Was the similarity to the Berlin Air lift just a coincidence ? The dates are very close. I had to explain the Berlin Air lift to a supposedly educated chap recently, he has never heard of it.



    It must be one of the earliest film appearrances of a helicopter too.

  17. #17
    Administrator Country: Wales Steve Crook's Avatar
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    Quote Originally Posted by PS68060

    I am just enjoying this classic.

    Was the similarity to the Berlin Air lift just a coincidence ? The dates are very close. I had to explain the Berlin Air lift to a supposedly educated chap recently, he has never heard of it.

    It must be one of the earliest film appearrances of a helicopter too.
    The milk and the pig arriving by air are stronger references to the Berlin airlift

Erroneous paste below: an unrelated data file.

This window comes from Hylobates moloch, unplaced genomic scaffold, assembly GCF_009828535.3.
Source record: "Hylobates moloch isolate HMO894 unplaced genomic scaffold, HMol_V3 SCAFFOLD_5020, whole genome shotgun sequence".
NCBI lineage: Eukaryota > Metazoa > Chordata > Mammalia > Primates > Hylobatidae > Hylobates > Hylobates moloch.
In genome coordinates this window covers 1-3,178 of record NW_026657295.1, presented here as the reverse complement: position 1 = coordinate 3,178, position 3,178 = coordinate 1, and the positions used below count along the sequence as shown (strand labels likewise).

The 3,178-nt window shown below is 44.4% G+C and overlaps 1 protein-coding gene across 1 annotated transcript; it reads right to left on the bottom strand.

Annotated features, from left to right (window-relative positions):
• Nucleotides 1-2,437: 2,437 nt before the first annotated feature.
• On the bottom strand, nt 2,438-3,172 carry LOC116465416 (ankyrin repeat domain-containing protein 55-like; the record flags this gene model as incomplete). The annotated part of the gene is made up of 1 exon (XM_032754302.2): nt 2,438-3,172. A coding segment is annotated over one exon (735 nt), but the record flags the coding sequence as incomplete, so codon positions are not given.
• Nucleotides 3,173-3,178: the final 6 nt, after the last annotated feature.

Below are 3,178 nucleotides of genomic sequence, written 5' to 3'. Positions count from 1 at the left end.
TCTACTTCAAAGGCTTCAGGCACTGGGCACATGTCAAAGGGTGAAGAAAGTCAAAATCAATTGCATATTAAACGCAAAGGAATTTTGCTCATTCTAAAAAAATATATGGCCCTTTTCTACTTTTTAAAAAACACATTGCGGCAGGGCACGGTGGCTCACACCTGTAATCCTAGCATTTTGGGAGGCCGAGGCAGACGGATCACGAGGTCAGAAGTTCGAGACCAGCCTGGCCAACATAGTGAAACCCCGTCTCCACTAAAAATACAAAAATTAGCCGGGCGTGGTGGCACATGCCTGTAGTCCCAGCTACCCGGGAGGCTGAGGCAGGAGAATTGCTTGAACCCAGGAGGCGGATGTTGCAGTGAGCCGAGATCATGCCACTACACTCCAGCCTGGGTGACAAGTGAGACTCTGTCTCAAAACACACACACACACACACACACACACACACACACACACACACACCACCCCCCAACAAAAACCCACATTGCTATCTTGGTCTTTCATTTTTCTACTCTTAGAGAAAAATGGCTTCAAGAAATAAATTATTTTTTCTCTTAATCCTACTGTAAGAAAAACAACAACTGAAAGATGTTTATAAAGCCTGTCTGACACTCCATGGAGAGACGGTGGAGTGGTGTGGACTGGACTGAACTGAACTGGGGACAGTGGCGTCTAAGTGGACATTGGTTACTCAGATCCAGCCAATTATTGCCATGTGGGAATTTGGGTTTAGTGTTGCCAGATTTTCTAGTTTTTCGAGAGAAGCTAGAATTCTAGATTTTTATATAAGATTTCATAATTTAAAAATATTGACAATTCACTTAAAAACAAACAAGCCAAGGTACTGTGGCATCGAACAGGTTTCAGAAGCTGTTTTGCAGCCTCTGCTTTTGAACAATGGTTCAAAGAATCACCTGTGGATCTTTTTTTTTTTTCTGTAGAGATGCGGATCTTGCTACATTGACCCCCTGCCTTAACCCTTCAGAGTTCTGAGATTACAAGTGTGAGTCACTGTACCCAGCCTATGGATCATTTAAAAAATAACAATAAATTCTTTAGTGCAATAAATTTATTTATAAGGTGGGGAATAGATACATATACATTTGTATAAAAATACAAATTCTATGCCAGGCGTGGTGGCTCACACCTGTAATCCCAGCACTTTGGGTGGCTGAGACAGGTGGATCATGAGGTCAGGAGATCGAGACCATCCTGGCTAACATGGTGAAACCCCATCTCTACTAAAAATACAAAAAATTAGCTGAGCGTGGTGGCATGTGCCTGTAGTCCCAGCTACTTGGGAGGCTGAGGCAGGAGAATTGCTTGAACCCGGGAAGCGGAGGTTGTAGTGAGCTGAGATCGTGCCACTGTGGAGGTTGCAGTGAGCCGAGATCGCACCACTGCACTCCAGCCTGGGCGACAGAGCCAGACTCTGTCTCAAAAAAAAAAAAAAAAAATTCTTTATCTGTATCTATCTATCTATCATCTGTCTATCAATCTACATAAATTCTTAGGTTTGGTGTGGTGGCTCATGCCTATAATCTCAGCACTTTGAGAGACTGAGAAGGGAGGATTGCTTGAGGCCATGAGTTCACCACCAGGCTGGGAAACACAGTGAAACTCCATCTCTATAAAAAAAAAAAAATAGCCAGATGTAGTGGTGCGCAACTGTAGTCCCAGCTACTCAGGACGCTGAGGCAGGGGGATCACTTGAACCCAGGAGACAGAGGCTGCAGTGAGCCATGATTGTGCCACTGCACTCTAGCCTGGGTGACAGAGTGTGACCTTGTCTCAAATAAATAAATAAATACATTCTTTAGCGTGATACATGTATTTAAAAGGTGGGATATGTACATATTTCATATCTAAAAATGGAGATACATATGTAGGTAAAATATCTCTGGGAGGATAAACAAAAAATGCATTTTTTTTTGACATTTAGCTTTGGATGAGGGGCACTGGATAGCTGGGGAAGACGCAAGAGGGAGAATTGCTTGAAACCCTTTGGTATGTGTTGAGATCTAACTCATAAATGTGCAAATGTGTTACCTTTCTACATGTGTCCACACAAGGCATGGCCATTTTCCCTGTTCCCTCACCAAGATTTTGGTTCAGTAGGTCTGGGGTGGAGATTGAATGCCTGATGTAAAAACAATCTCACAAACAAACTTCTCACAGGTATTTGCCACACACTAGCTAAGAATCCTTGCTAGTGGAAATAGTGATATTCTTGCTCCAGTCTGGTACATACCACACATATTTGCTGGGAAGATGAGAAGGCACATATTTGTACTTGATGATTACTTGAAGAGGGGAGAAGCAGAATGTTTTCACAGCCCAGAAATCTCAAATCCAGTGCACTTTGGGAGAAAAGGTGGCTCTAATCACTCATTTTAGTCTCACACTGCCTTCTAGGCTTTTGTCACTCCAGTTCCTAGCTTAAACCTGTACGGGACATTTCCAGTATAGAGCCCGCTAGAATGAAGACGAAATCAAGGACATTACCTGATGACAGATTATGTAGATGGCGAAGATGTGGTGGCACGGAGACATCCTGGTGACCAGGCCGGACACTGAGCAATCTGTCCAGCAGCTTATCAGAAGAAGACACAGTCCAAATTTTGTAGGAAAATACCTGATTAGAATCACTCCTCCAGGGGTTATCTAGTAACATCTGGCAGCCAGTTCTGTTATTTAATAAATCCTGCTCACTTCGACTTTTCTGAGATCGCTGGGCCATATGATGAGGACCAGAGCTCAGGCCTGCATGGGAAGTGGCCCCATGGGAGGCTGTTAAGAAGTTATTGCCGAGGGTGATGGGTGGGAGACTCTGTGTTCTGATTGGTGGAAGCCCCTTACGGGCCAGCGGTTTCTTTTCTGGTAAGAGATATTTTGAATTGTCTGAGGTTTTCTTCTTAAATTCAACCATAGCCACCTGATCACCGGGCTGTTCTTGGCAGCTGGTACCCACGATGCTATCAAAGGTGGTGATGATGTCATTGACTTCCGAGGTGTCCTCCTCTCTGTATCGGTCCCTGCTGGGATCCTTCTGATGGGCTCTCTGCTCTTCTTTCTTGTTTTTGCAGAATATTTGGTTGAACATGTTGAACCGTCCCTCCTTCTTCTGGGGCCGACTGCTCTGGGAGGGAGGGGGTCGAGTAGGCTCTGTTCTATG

Steve

  18. #18
    Senior Member Country: UK CaptainWaggett's Avatar
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    The airlift started in July 1948 which was roughly the same time that Passport to Pimlico was being filmed. If there's a direct reference, it was quick work on the part of TEB Clarke.

  19. #19
    Senior Member Country: England
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    One of the newspaper headlines says Airlift and the scene of the train passengers throwing things out reminded me of stories of the airlift pilots dropping sweets on handky parachutes for the children.

  20. #20
    Senior Member Country: UK CaptainWaggett's Avatar
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    True. Berlin wasn't the first airlift though and the term had been in use for a few years. I guess you'd need the filming dates to be sure. It's a complicated sequence to be added at the last moment.